Speaking to the ‘Journal’ yesterday Mr. O’Doherty said he was exasperated at the crawlingly slow pace of delivery of output on major schemes.
“Eddie McAteer had this phrase ‘half-a-loaf.’ We are not getting ‘half-a-loaf’ we are getting ‘half-a-job’,” he claimed.
Mr. O’Doherty observed it is now almost 20 years since, in his role as Deputy Chair of the Port and Harbour Commissioners, he was involved in the sale of the Fort George site to the Department of Social Development (DSD).
“That was in 2004. Seventeen years on and all we have is an office block and a science park and nothing else. From a civic perspective this is grossly unsatisfactory,” he said.
Mr. O’Doherty believes the redesign of the Pennyburn roundabout needs to progress far quicker than it is at present as this is an obstacle to progress at Fort George. He recently met with the Infrastructure Minister Nichola Mallon to discuss the issue.
“The roundabout at Pennyburn is critical to allowing the development of Fort George to take place. It needed to be decoupled from the Buncrana road extension because God knows when the extension is going to happen,” he said.
“I remember 30 or 35 years ago the road widening scheme at Buncrana Road was talked about. People had to close their businesses. People had to move out of their homes and property started to be vested,” he said, reflecting that it has been under discussion for three decades but still hasn’t been realised.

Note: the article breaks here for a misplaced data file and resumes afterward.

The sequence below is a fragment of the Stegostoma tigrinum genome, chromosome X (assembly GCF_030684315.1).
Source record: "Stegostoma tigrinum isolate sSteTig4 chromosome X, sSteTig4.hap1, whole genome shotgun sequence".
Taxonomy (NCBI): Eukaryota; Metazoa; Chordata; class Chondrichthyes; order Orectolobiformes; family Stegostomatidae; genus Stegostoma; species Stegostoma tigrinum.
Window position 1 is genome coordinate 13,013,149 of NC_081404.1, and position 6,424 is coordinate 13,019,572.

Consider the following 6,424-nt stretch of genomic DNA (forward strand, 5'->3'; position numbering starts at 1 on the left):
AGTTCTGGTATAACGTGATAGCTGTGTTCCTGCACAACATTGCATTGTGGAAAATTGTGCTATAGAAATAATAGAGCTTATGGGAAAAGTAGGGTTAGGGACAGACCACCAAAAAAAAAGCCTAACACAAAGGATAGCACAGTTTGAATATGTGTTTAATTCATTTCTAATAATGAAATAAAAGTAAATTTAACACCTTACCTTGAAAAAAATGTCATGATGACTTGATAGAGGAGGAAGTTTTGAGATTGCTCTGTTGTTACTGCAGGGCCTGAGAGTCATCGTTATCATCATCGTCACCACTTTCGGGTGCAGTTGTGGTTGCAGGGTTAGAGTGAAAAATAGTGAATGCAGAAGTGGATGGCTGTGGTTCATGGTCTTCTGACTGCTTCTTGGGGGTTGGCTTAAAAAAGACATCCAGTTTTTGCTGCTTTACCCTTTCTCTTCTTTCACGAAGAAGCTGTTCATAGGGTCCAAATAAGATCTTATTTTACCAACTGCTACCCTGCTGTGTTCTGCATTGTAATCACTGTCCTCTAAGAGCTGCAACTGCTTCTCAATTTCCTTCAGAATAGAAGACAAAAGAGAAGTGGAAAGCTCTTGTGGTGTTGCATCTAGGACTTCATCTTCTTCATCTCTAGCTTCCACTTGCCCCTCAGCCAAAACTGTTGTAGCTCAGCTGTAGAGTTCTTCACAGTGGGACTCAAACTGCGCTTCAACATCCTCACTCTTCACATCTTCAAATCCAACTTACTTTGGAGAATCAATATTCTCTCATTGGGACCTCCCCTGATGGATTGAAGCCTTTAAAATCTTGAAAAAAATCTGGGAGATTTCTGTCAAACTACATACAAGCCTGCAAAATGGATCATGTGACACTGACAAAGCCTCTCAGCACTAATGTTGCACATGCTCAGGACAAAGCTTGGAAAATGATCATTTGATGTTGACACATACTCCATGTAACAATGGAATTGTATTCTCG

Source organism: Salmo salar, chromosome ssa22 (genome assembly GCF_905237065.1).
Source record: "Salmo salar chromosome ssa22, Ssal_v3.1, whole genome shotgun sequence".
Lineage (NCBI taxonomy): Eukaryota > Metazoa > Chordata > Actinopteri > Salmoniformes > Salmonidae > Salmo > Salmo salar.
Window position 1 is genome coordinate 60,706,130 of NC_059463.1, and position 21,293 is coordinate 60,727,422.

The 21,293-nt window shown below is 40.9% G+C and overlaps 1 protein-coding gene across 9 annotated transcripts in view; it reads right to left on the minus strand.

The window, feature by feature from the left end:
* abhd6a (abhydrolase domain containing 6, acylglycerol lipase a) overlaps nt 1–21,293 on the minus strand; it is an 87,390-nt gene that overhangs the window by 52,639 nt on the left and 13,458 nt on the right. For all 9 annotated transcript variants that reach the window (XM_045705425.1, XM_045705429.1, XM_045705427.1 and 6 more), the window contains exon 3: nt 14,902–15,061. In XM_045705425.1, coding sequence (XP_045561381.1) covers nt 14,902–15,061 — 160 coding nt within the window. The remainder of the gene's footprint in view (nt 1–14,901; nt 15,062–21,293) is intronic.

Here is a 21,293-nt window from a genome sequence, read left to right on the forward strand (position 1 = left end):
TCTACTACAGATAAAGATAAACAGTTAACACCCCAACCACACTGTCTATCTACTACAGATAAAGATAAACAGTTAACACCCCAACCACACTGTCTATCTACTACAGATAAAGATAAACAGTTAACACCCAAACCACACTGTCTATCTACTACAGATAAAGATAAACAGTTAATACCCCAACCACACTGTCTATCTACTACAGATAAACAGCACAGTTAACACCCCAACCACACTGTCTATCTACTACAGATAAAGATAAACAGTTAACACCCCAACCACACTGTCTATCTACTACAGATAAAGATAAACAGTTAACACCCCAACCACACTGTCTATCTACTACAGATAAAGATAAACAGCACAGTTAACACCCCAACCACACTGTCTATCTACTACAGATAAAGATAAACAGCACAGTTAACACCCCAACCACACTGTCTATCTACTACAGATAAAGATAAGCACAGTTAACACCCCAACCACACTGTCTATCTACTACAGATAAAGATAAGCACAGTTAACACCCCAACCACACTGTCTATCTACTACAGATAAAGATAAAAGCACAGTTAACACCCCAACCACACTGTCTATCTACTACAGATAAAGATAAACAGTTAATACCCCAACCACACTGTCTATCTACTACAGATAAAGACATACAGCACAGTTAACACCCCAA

Mr. O’Doherty praised Minister Mallon for committing to provide funding towards the new junction which he said was a positive step in the right direction.
Back in November 2018 the Garvan O’Doherty Group (GODG) participated in an expression of interest competition for Fort George and tabled a proposal to develop an £80m Tier 1 visitor attraction.
An International Maritime & Emigration Museum called ‘Voyager’ would drive tourism, the group said. Shortly after the competition closed part of the site was earmarked for the Western Trust for its £70m Cityside Health Hub.
But looking out at the empty acreage from his nearby office this week Mr. O’Doherty said he’s still keen for the Department for Communities to open a second expression of interest round so that a tailored ‘Voyager’ proposal can be pitched. “We will work with anyone to get the city developed.
“The Western Trust has got the site. That is fair enough. We will work with the Western Trust. Voyager is an £80m scheme. We need to have certainty. The private sector can’t work on half-a-job.
Mr. O’Doherty is of the strong view Derry needs to start demanding more from regional government as well as realising tangible outputs within a shorter timeframe.
“We need to get fire in our belly. We need to be passionate about what we want to do. We need a system to monitor government departments, ministers in office and performance in the city, with a view to getting outputs,” he said.
He said a more streamlined approach to development should be taken and that civic leaders and ‘business’ should focus on an achievable list of projects and get them done.
“The two key questions are: what are the five key pieces of infrastructure this city needs? And what are the three key buildings of most significant built heritage? Keep it simple.
“Let us settle on five pieces of infrastructure, on three buildings of significant built heritage value and let’s settle on getting these elements achieved without delay and with ownership and passion.
“When you look at the job prospects, the deprivation indices, educational attainment, the numbers are going the wrong way.
“It’s time we made them go the right way. The system of delivery for the city is not working. When people go around the city and see nothing is happening this is the reason why. We are going around in circles and getting ‘half-a-job’.”